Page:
Two of them were down and dying before they could even stand up. A third got to her feet, but Snowflake pulled her back down and started chewing on her face before she could do any more than that.
I almost felt bad. Not…guilty, exactly. But it felt too easy. For a long time, a fight like this would have been a very serious one for me. Now that I was capable of winning it easily, it felt like cheating.
I didn’t let that stop me, of course. But still.
The last two didn’t even try to fight. I couldn’t blame them. They’d just played their trump card, and it got them nowhere at all. Then I killed more than half of them in a couple of seconds. And I still had three housecarls just standing around looking bored. Their sniper wasn’t sniping, which I knew to be because he’d been forcibly rendered unconscious by Kris shortly after he took his first shot, but they had no way of knowing that.
In their position, I’d have run too.
By a mixture of chance and intent, the two left alive were the most important ones. Their leader, and their mage. The leader jumped to the top of the priority list by virtue of being the first to get to his feet and bolt.
I let him get around fifty feet away while I walked casually after him. Then I stepped into a shadow, and pushed against that surface I’d felt earlier.
It gave way at my touch, and I slipped into another world. It was dark, the total darkness of a moonless night with no stars, but I could see. More than sight, I could feel my surroundings, including feeling another weak point ahead that I could return through.
A step and a thought were enough to move me to the one I wanted. Naturally; this was my domain, my private little world, granted to me in my capacity as a champion of the Midnight Court. My desires were a literal, physical force here.
I stepped out of another patch of shadow less than a second after stepping into the first one, and the runner almost ran headlong into me before realizing I was there. Before he could turn around, I stepped forward and grabbed him by the throat.
Choking someone unconscious is a risky business. It’s easy to go too far. Even if they survive, it can be very easy to do permanent damage.
Luckily for me, I just didn’t care about that kind of thing right now.
The mage looked at me, fifty feet away and choking his boss unconscious. He looked at Snowflake, who was just finishing the woman she’d brought down and looked like she’d be happy to go for another. He looked at the housecarls.
Then he looked down at the dying man by his feet.
I got an ugly feeling. Something bad was about to happen, I could feel it. It wasn’t a premonition so much as…recognizing what was in front of me.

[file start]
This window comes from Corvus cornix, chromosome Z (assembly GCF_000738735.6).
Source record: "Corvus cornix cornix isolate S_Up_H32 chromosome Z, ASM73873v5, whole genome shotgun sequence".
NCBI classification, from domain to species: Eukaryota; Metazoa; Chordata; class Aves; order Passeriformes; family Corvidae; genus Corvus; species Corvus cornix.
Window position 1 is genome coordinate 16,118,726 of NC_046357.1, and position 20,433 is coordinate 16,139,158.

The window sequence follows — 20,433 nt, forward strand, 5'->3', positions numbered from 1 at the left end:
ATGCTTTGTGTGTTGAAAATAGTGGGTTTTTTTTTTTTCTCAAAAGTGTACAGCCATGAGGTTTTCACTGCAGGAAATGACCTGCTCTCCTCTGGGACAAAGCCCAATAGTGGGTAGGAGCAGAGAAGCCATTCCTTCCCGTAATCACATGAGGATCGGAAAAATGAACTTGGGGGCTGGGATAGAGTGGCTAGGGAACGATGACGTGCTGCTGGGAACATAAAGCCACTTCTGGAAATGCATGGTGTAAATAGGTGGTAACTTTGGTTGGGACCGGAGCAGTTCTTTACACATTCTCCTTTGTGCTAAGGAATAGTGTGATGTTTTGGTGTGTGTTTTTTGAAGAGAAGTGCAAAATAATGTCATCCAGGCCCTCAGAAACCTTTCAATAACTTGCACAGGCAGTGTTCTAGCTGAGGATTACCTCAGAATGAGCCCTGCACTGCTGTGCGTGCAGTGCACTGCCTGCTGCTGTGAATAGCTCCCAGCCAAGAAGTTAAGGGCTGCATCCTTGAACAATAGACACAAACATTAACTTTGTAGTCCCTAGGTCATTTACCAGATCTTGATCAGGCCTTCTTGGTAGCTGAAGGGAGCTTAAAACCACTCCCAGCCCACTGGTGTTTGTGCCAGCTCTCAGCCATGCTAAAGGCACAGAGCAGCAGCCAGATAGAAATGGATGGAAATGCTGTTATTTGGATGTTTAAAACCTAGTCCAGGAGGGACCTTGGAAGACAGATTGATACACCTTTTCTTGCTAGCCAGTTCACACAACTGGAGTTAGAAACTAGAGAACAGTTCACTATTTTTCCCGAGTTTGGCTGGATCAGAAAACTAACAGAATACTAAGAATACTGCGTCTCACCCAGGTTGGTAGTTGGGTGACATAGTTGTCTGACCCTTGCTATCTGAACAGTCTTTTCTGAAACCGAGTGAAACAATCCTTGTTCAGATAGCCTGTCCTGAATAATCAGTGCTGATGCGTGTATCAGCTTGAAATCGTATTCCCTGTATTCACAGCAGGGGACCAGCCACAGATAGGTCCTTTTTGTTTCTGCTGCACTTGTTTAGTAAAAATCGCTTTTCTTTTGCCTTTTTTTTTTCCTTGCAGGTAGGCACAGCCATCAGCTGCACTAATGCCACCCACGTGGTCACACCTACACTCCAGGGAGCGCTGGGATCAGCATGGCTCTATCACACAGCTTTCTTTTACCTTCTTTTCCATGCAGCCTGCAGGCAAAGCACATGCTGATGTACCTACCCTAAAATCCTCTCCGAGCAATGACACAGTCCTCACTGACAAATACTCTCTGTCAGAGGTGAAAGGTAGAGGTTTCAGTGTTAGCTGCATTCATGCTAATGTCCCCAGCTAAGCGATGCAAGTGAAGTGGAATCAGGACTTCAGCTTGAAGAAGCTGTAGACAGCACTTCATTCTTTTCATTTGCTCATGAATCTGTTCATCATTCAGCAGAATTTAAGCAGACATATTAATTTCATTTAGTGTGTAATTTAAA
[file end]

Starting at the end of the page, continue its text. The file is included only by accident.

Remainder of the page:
The mage dropped to the ground. He was holding a knife, although I hadn’t seen him draw it. I was running, trying to get closer. I’d have ducked into a shadow if I thought about it, but I was already too far away.
He drew the knife across the dying man’s throat. Blood spilled out, the bright red an oddly intense contrast against the snow.
I could smell the magic. This mage wasn’t all that powerful, but life was a hell of an equalizer when it came to that, and he’d just taken a lot. It was a fairly intense scent.
I couldn’t tell what he did with that magic. Not really. It was too strange, too alien for me to fully grasp.
But I could see the result.
A hole opened in the world. It was something like an Otherside portal, but more. It was unnatural, unreal, or quite possibly too real for me to process. Looking at it made my head hurt, and I didn’t even really have a head anymore.
Something came through.
I couldn’t really define it any better than that. It looked dark, although I could tell that it wasn’t, not really. I’d have felt darkness, have understood it and had a degree of control over it. This was more just…an absence, a piece of the world that had been removed. I couldn’t see anything, not because it was dark, but because there was nothing to see.
Tendrils extended from the main body, as the hole it came through slowly sealed itself with a sound like tearing metal. Where those tendrils passed, they left trails of the same utter, total blackness behind them.
Had I still had blood, it would have run cold. Had I been breathing, I’d have stopped.
He’d called something up from the empty spaces between worlds. Somehow, some way, he’d managed that. And he didn’t have the slightest bit of control over it.
Suddenly, I wanted to be somewhere very far away.